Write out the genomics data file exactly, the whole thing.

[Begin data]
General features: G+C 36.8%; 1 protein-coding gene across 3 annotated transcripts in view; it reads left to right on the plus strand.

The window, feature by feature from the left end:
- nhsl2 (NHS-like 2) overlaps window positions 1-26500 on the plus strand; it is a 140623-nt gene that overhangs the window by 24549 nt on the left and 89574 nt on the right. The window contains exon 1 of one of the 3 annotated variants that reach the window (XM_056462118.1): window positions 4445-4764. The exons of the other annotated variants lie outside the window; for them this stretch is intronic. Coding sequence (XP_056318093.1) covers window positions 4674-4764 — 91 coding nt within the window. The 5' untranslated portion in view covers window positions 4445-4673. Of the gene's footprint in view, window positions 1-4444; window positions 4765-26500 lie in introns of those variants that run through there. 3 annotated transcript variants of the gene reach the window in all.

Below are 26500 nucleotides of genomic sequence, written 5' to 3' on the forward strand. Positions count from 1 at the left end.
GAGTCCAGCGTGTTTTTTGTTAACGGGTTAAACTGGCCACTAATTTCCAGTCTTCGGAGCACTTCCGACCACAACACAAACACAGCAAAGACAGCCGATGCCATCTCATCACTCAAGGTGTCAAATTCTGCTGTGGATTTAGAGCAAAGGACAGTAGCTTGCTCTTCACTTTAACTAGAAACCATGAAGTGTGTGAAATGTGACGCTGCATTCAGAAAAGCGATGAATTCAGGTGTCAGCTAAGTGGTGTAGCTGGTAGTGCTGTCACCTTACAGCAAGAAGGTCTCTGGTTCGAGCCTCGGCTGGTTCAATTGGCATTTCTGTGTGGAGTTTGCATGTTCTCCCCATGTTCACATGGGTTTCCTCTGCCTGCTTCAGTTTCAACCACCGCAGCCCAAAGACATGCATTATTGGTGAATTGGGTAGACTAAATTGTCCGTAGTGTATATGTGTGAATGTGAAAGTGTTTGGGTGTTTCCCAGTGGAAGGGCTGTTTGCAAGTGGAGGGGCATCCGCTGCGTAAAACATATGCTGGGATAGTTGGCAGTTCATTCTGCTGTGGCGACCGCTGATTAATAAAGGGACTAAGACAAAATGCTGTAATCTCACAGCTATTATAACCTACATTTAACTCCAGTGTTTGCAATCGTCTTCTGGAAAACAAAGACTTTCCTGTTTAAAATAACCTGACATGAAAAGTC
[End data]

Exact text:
General features: G+C 36.8%; 1 protein-coding gene across 3 annotated transcripts in view; it reads left to right on the plus strand.

The window, feature by feature from the left end:
- nhsl2 (NHS-like 2) overlaps window positions 1-26500 on the plus strand; it is a 140623-nt gene that overhangs the window by 24549 nt on the left and 89574 nt on the right. The window contains exon 1 of one of the 3 annotated variants that reach the window (XM_056462118.1): window positions 4445-4764. The exons of the other annotated variants lie outside the window; for them this stretch is intronic. Coding sequence (XP_056318093.1) covers window positions 4674-4764 — 91 coding nt within the window. The 5' untranslated portion in view covers window positions 4445-4673. Of the gene's footprint in view, window positions 1-4444; window positions 4765-26500 lie in introns of those variants that run through there. 3 annotated transcript variants of the gene reach the window in all.

Below are 26500 nucleotides of genomic sequence, written 5' to 3' on the forward strand. Positions count from 1 at the left end.
GAGTCCAGCGTGTTTTTTGTTAACGGGTTAAACTGGCCACTAATTTCCAGTCTTCGGAGCACTTCCGACCACAACACAAACACAGCAAAGACAGCCGATGCCATCTCATCACTCAAGGTGTCAAATTCTGCTGTGGATTTAGAGCAAAGGACAGTAGCTTGCTCTTCACTTTAACTAGAAACCATGAAGTGTGTGAAATGTGACGCTGCATTCAGAAAAGCGATGAATTCAGGTGTCAGCTAAGTGGTGTAGCTGGTAGTGCTGTCACCTTACAGCAAGAAGGTCTCTGGTTCGAGCCTCGGCTGGTTCAATTGGCATTTCTGTGTGGAGTTTGCATGTTCTCCCCATGTTCACATGGGTTTCCTCTGCCTGCTTCAGTTTCAACCACCGCAGCCCAAAGACATGCATTATTGGTGAATTGGGTAGACTAAATTGTCCGTAGTGTATATGTGTGAATGTGAAAGTGTTTGGGTGTTTCCCAGTGGAAGGGCTGTTTGCAAGTGGAGGGGCATCCGCTGCGTAAAACATATGCTGGGATAGTTGGCAGTTCATTCTGCTGTGGCGACCGCTGATTAATAAAGGGACTAAGACAAAATGCTGTAATCTCACAGCTATTATAACCTACATTTAACTCCAGTGTTTGCAATCGTCTTCTGGAAAACAAAGACTTTCCTGTTTAAAATAACCTGACATGAAAAGTC